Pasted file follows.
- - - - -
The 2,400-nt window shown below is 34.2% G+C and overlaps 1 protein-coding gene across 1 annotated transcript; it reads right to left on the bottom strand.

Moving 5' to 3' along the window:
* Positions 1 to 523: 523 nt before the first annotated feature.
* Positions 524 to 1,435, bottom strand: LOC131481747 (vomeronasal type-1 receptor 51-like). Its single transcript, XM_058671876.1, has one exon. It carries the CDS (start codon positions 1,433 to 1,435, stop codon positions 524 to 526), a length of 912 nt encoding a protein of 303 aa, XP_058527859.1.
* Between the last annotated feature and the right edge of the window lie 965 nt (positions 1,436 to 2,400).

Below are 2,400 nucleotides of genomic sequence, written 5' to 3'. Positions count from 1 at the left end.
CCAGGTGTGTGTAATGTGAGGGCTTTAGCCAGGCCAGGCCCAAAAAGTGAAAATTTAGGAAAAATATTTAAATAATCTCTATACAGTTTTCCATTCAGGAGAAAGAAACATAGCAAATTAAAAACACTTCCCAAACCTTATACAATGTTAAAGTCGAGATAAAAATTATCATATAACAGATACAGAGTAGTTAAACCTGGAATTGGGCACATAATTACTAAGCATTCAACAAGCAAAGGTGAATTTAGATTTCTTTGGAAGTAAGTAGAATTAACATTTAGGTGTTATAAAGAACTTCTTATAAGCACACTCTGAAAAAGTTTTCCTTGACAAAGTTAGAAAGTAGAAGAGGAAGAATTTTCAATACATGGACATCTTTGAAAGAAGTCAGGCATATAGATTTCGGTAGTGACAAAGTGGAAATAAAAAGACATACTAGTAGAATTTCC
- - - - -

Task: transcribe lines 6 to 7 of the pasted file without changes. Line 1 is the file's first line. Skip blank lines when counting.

Below are 2,400 nucleotides of genomic sequence, written 5' to 3'. Positions count from 1 at the left end.
CCAGGTGTGTGTAATGTGAGGGCTTTAGCCAGGCCAGGCCCAAAAAGTGAAAATTTAGGAAAAATATTTAAATAATCTCTATACAGTTTTCCATTCAGGAGAAAGAAACATAGCAAATTAAAAACACTTCCCAAACCTTATACAATGTTAAAGTCGAGATAAAAATTATCATATAACAGATACAGAGTAGTTAAACCTGGAATTGGGCACATAATTACTAAGCATTCAACAAGCAAAGGTGAATTTAGATTTCTTTGGAAGTAAGTAGAATTAACATTTAGGTGTTATAAAGAACTTCTTATAAGCACACTCTGAAAAAGTTTTCCTTGACAAAGTTAGAAAGTAGAAGAGGAAGAATTTTCAATACATGGACATCTTTGAAAGAAGTCAGGCATATAGATTTCGGTAGTGACAAAGTGGAAATAAAAAGACATACTAGTAGAATTTCC